I like to use bell peppers, but this recipe works with other varieties. It is important to keep an eye on the pepper because different varieties will have different cook times. I like to scoop the seeds and gills out of my peppers before I roast them because they get too hot and mushy to handle afterwards. I also roast them cut side down because the internal juices steam and make the inside of the pepper softer than when roasting cut side up. I place them in an airtight container to further steam and soften them before stuffing.

Ingredients:
2 red bell peppers

Directions:

Preheat oven to 400 ˚F. Cut peppers in half lengthwise, leaving the stem intact. Scoop out the seeds and gills with a metal spoon. Place peppers cut side down on a baking sheet or shallow baking dish. Bake for 25-35 minutes on a middle oven rack, keeping a good watch on the peppers to get them to their desired consistency.

Remove peppers from the oven and immediately place in an airtight container for 15 minutes. After 15 minutes remove and stuff peppers with your choice of ingredients!

Note: to roast peppers for addition to hummus or other dishes, follow the same instructions except, increase oven temperature to 425˚F, remove the top stem before roasting, and wrap the roasted peppers in damp paper towels right after removing them from the oven. This makes removing the skin easier which is preferable for these kinds of dishes.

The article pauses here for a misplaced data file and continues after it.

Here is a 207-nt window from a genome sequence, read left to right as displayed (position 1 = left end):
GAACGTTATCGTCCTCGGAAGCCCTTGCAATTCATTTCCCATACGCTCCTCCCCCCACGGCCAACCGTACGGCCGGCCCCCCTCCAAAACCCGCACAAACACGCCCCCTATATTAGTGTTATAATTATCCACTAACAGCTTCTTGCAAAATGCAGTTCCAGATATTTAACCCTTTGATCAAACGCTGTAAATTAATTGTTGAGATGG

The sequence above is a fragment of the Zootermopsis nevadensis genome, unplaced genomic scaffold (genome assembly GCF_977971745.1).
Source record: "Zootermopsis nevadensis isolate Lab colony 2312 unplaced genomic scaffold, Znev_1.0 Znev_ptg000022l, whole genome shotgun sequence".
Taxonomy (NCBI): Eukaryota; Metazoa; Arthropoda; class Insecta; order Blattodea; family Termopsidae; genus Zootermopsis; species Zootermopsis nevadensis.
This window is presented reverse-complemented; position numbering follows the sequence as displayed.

Thursday, August 15th, 2013

Forbidden Rice in the Kitchen

Are you feeling naughty? Don’t let the name fool you. Forbidden rice, or black rice as it is also called, should be anything but forbidden in your kitchen. Research shows this little gem of a grain to be higher in antioxidants than super fruits like blueberries and blackberries, without the sugar. In addition, forbidden rice is high in fiber, contains lots of heart healthy vitamin E and…here’s the kicker…it is inexpensive compared to super fruits.

That’s not to diminish the importance of super fruits in your diet, but often we don’t think of rice as a super food. In fact many people avoid rice because they think it is high in carbs. But be aware that all rice is not created equal, and cooking with forbidden rice should definitely be encouraged!

Part of the reason forbidden rice is black in color is because it retains the outer bran that is removed from many other rice grains. The bran adds iron and fiber, but the distinguishing factor from other rice grains is in the vast amount of dark cancer fighting pigments, which give this rice its super food status.